When you lose your spouse or partner, everyday tasks like cooking can feel impossible. Maybe your loved one handled all of the cooking and you don’t know where to start. Or maybe you love cooking, but every time you step into the kitchen, you remember that your loved one won’t be there to enjoy your food.
You’re not alone! Those who are grieving often find cooking difficult. Cooking can take a lot of energy, and as you adjust to life without your loved one, it’s normal to struggle to find the motivation to cook, especially if you’re experiencing a change in appetite.
But there are steps you can take to help yourself cook. From preparing meals ahead of time to taking cooking classes, here are some of our top tips for getting back in the kitchen when you’re grieving.
Take a Cooking Class
Whether you have decades of cooking experience or are just now learning how to cook, taking a cooking class can be a huge help! If you’ve never had the role of cook in your household, a cooking class can help you expand your cooking skills and grow your confidence in the kitchen. If you already know how to cook but are struggling with motivation, a cooking class can help you rediscover your love of cooking and meet new people.
You may be able to find cooking classes at a local restaurant, support group, or even at your library! If you can’t find an in-person class, you can try an online cooking class through a website like America’s Test Kitchen Cooking School or explore cooking class videos on YouTube.
Cook Smaller Portion Sizes
If you’re used to cooking for two, you may find yourself with too much extra food on your hands. While leftovers can be convenient, you may not want to eat the same food for a whole week.
Adjusting the measurements in recipes can be a great help. If you need to cut a recipe in half, Google can help you with weird measurements, like half of 1/3 cup. You can also check out resources that specifically create recipes for one. One Dish Kitchen is a great resource, and AllRecipes also has some great options for meals for one.
Make One-Pot Meals
When you’re grieving, the idea of having to juggle multiple parts of a meal can be intimidating. You may not feel like making a main dish and sides. Plus, the more parts your meal has, the bigger the cleanup.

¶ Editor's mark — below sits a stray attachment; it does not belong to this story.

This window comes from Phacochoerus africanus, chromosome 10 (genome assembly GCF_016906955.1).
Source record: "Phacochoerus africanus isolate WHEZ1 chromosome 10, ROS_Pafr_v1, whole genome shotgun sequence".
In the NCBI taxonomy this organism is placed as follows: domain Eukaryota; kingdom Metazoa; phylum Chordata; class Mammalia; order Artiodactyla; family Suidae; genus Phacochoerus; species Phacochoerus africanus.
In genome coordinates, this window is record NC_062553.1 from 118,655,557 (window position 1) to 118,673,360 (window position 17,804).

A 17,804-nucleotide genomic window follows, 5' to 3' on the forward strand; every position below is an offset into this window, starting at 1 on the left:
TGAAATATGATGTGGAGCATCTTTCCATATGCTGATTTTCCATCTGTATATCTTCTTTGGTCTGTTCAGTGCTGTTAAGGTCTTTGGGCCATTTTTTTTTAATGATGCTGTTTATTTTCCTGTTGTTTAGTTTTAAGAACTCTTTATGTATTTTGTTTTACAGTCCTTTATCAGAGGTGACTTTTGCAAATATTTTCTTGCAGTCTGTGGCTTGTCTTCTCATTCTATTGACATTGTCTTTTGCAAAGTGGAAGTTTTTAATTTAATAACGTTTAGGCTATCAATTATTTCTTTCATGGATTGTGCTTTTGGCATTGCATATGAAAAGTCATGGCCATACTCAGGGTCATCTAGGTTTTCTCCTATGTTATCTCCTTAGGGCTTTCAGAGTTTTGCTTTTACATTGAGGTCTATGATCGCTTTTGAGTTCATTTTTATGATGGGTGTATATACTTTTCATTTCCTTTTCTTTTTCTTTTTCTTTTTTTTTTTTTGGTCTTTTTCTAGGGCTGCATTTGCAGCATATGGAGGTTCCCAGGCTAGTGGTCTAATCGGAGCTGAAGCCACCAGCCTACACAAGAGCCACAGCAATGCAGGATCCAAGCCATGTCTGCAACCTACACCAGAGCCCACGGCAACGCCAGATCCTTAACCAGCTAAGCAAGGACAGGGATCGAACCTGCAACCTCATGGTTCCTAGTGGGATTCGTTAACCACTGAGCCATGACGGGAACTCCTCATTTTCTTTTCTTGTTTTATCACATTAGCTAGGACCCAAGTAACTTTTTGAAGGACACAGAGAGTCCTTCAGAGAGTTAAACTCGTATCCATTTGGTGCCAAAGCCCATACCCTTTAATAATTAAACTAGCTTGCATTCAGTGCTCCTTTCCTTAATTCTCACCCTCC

Instead of avoiding cooking because you feel like you have to make a lot of different things at once, explore one-pot meals! Casseroles, stews, skillets, and sheet pan meals that use only one pot or pan can make cooking and cleanup much easier. There are recipes for virtually every type of cuisine, and you never know when you’ll find a new favorite. Both Food Network and Taste of Home have long lists of one-pot meals you can try.
Try a Meal Box
Sometimes going to the grocery store after losing your partner can be difficult, especially if they were the one who typically handled the groceries. One solution is to invest in a meal box subscription like HelloFresh or Home Chef.
Meal box services like these send you the exact amount of ingredients that you need for each recipe, so you don’t have to worry about food waste or cooking too much food. Most have the option to choose how many servings you want to receive, which means you can make enough for just yourself or order extra to have leftovers.
Freeze Extra Portions
Sometimes you want easy meal prep, but you don’t want to eat a lot of leftovers. One way around this issue is to freeze extra portions of the meals you make. After cooking a meal, you can freeze leftovers by the portion to make reheating at a later date easier.
There are also plenty of recipes that you can make and freeze ahead of time, then cook when you’re ready! Taste of Home has some great freezer recipes, and Good Housekeeping has options for fridge or freezer make-ahead meals. If you’re interested in creating single-serving meals ahead of time, consider investing in containers that fit exactly one portion.
Share Food With Others
For many people who have lost a partner, sitting down to eat by themselves reminds them of their partner’s absence. If you’re struggling to eat because of loneliness, try eating meals with friends or family members. While you may not feel like cooking for a group of people, you can invite everyone to bring a dish, potluck-style.
Additionally, you can have a meal exchange with friends or family. Each person can make extra portions of the meal they’re cooking and swap them for a homecooked meal from someone else. This can be a great way to get more variety in your diet without making a lot of meals yourself.
Fill the Space at the Table
While inviting family and friends to eat with you can be an easy way to fill the space left behind by your loved one, there will likely still be times when no one is available. Instead of avoiding the kitchen when you’re alone, try to fill the empty space at your table.
You can physically fill the space by adding a centerpiece or decorations to the table. Or you can listen to music or watch TV while you eat so you don’t have to eat in silence. While these won’t eliminate the empty space at your table, they can help you cope with your loved one’s absence.
Consult Your Doctor or a Grief Therapist
If you find that you’re still struggling with motivation after a long period of time, especially due to depression, it may be a good idea to consult a grief therapist. And if you have a continuous lack of appetite, please consult your doctor. Taking care of your physical health is important when you’re grieving, and your doctor can help you find ways to improve your health.
As you begin to get back into the kitchen after losing your partner, be patient with yourself. It may take time for you to create a new routine and adjust to your new normal. Give yourself grace, and don’t hesitate to ask for help if you need it.